Former gubernatorial candidate’s last-minute filing didn’t sit well with some in the party.
Former DFL candidate for governor Matt Entenza launched a surprise campaign against the DFL state auditor, filing for the office just moments before Tuesday’s deadline.
“The auditor’s job is about more than just balancing the books,” said Entenza, who poured more than $5 million of his own money into his 2010 quest for the state’s top office. He came in third in a three-way primary won by Gov. Mark Dayton.
Entenza, a former House minority leader who ran for attorney general in 2006, said he would run the auditor’s office as Dayton did in the 1990s by taking a deeper look at key issues that trouble local governments.
The auditor’s office was a springboard to the governor’s office for Arne Carlson as well as Dayton.
Although Entenza said he had sent two-term DFL auditor Rebecca Otto a note informing her of his plans, she said the end-of-the-day filing came as a surprise. She said Entenza’s sudden decision — he said he decided to run Tuesday — will not change her plans and will cause her little challenge.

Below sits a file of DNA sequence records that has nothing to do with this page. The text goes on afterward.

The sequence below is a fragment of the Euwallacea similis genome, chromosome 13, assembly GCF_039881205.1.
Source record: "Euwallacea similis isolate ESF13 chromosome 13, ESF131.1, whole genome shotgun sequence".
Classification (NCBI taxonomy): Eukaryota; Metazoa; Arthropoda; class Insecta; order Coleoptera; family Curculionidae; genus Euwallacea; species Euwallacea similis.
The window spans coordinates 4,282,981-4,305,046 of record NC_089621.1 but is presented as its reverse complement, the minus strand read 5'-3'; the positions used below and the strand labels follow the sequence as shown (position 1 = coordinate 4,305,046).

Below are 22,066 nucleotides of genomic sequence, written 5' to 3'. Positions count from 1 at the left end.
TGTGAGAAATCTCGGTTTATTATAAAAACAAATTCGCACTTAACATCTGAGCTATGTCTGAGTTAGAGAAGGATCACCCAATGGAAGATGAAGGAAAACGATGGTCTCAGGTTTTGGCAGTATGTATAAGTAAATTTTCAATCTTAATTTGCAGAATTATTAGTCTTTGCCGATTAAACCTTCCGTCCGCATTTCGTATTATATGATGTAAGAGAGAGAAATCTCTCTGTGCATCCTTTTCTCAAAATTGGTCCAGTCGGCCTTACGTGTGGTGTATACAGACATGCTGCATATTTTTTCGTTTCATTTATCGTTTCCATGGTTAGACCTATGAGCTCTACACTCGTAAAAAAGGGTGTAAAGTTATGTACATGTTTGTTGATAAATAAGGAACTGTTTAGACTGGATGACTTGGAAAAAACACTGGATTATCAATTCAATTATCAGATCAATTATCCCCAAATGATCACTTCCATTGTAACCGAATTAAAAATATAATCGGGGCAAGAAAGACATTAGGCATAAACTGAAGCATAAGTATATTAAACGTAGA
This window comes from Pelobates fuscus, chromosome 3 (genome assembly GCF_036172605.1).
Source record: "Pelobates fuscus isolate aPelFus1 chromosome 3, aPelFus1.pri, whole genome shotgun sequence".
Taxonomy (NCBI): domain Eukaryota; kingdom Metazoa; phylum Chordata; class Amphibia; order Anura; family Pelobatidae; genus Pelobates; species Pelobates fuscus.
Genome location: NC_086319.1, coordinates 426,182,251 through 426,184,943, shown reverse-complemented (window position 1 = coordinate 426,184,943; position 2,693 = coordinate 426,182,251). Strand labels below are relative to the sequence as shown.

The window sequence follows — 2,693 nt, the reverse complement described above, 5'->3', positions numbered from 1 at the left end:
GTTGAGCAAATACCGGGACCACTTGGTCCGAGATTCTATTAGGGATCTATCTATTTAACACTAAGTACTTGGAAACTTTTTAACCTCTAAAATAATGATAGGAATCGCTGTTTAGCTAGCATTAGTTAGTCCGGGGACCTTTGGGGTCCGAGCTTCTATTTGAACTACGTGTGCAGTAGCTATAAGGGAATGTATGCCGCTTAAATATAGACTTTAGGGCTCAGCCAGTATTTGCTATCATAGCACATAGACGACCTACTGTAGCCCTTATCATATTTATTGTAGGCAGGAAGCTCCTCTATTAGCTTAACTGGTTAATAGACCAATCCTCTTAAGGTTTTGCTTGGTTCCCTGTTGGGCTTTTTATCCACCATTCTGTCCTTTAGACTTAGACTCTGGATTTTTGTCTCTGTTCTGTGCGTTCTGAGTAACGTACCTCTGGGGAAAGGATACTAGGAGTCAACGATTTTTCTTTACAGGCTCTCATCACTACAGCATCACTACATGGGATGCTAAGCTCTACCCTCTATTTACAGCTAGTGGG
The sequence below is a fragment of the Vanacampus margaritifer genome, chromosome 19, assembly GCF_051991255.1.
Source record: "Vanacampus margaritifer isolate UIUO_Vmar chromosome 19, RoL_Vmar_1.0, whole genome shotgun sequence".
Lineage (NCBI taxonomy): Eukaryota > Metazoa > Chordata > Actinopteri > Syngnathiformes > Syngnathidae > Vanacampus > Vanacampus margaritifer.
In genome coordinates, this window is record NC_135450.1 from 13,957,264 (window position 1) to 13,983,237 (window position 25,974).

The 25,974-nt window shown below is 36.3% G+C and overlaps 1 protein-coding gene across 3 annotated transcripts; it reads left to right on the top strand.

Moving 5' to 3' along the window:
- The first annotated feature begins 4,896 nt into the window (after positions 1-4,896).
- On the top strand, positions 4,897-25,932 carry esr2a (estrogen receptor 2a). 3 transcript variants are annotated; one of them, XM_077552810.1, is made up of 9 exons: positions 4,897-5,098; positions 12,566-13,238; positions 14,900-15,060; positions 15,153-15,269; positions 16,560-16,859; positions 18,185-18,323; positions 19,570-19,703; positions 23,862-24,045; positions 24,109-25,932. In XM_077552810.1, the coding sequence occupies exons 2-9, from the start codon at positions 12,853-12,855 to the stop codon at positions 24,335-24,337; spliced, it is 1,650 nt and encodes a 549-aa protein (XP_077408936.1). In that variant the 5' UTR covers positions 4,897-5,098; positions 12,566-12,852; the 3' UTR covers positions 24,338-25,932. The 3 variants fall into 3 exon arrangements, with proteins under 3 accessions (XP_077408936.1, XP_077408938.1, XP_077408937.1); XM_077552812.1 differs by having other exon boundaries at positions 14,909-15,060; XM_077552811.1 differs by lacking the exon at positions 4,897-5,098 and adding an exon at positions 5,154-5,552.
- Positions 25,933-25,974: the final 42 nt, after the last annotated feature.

“Democrats are very happy with the work that I’ve done,” she said. “They’re very proud of the work that I’ve done.”
She won party endorsement Saturday with no opposition.
DFL Party Chairman Ken Martin was less sanguine about the intraparty challenge.
“His last-minute filing is an insult to the hardworking DFLers he has to win over,” Martin said in a news release. “The DFL takes the endorsements of its candidates seriously and will put the full weight of its party resources behind Auditor Otto’s candidacy. I am confident that she will prevail in the primary and general election.”
There’s a bit of history in Martin’s harshness. He was former Attorney General Mike Hatch’s campaign manager when Hatch ran for governor in 2006. That same year, Entenza’s campaign to replace Hatch as attorney general imploded after it came out that Entenza had done opposition research on Hatch.
Entenza said, if he wins, he would concentrate on protecting pensions, making sure that local governments are not bullied into giving corporate tax breaks that pit one Minnesota city against another, and looking into school spending to close the racial achievement gap. He also said Democrats “should look at the values that the auditor holds.”
A decade ago, he said, Otto voted for a constitutional amendment to ban same-sex marriage and supported the idea of voter ID.
Of those votes, Otto said, “this is a state auditor job.”
Rachel E. Stassen-Berger